The southern leg of Keystone XL pipeline reached capacity much faster than expected, a TransCanada official said Monday.
Corey Goulet, vice president of TransCanada’s Keystone development, said the company wanted the 487-mile pipeline to transport 700,000 barrels of oil a day after about 90 days of operation.
“We achieved that last week” in about half that time, Goulet said in a telephone interview with The Oklahoman. He was in Tulsa on Monday to visit a local pipeline company and speak to the Tulsa Pipeliners Club.
Goulet said the pipeline known as the Gulf Coast Project has helped relieve the bottleneck at the Cushing hub when the capacity of pipelines into the hub vastly exceeded the ability to move it out. The line started moving crude oil out of Cushing on Jan. 22.
He said that has narrowed the discount on West Texas Intermediate crude, the oil priced at Cushing, compared with Brent crude, the major benchmark for oil worldwide.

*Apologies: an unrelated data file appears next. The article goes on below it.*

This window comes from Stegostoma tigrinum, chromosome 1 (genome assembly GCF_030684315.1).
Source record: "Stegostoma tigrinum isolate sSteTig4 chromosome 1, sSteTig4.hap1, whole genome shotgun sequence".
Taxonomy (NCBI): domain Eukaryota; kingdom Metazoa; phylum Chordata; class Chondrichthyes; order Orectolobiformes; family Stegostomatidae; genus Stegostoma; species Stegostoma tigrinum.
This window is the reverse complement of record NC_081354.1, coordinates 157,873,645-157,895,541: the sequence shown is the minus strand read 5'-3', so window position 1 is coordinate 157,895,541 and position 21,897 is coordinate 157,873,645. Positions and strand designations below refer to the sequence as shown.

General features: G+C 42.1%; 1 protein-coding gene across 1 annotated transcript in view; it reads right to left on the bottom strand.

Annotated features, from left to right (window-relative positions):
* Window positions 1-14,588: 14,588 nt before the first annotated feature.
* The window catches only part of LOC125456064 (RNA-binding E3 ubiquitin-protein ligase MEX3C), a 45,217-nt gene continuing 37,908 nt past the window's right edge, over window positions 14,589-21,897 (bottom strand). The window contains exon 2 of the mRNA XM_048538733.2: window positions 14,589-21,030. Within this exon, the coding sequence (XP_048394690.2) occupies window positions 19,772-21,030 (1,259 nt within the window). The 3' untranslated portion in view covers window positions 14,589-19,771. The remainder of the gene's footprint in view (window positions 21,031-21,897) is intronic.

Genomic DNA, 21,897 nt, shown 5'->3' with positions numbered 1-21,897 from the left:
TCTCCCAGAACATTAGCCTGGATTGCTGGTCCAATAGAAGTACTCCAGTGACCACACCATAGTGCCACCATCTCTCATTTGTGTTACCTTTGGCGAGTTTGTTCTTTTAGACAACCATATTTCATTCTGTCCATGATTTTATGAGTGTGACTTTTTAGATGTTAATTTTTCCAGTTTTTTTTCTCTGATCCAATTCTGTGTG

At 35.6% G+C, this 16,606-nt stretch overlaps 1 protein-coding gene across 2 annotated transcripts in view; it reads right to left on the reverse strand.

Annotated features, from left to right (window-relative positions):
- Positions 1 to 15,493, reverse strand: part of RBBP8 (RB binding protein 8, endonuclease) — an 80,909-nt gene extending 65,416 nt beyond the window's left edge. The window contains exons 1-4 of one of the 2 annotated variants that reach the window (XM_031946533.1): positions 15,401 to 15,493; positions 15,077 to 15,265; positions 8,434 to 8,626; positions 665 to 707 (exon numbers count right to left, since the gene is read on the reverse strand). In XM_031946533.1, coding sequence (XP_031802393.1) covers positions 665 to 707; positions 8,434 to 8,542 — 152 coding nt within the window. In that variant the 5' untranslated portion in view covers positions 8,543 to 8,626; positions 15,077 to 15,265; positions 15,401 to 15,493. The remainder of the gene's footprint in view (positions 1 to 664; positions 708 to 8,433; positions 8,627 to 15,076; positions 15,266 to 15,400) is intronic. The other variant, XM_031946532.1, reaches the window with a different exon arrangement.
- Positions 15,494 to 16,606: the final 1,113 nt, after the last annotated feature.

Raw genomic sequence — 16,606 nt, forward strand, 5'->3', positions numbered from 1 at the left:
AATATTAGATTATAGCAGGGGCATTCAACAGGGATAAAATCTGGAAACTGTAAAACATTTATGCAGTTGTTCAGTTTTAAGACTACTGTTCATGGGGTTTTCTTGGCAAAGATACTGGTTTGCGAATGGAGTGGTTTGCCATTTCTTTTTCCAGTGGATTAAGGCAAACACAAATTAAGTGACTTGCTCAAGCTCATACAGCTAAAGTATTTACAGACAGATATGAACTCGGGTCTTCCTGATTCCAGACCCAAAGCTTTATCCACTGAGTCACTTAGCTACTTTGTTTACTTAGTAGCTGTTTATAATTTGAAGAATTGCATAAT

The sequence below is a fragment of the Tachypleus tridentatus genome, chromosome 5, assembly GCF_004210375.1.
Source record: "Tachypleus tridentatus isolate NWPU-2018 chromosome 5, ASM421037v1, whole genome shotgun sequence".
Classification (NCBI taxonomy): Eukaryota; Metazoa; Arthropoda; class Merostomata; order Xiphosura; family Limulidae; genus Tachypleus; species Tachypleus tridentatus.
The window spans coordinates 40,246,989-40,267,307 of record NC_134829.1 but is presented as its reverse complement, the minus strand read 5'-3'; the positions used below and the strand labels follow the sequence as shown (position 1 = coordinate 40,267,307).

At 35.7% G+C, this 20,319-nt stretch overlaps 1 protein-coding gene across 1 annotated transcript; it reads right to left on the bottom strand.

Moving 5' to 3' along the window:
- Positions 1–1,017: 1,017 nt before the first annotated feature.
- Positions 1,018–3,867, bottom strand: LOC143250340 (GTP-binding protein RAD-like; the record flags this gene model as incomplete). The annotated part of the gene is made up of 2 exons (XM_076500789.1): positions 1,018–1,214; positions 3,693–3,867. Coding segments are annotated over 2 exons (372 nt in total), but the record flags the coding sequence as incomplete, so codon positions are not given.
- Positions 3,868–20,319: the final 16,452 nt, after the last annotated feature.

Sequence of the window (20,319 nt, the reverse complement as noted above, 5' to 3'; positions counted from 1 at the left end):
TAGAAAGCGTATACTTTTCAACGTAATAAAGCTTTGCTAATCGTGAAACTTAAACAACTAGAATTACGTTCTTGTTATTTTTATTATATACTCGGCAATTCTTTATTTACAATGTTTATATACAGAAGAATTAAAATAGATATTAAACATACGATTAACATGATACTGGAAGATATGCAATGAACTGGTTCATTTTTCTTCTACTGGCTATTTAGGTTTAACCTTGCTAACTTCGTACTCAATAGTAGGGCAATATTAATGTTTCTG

The gap now is about $5 a barrel, Goulet said, but it had reached as much as $25 before the pipeline was completed.
TransCanada built that leg of its Keystone XL pipeline after its original bid for a presidential permit for the transcontinental pipeline in 2012. The company still is pursuing a permit for the other half of the project.
Goulet said a resolution on TransCanada’s permit application could come this summer, noting media reports indicating President Barack Obama recently told a group of governors, including Oklahoma’s Mary Fallin, that a decision would be made in a couple of months.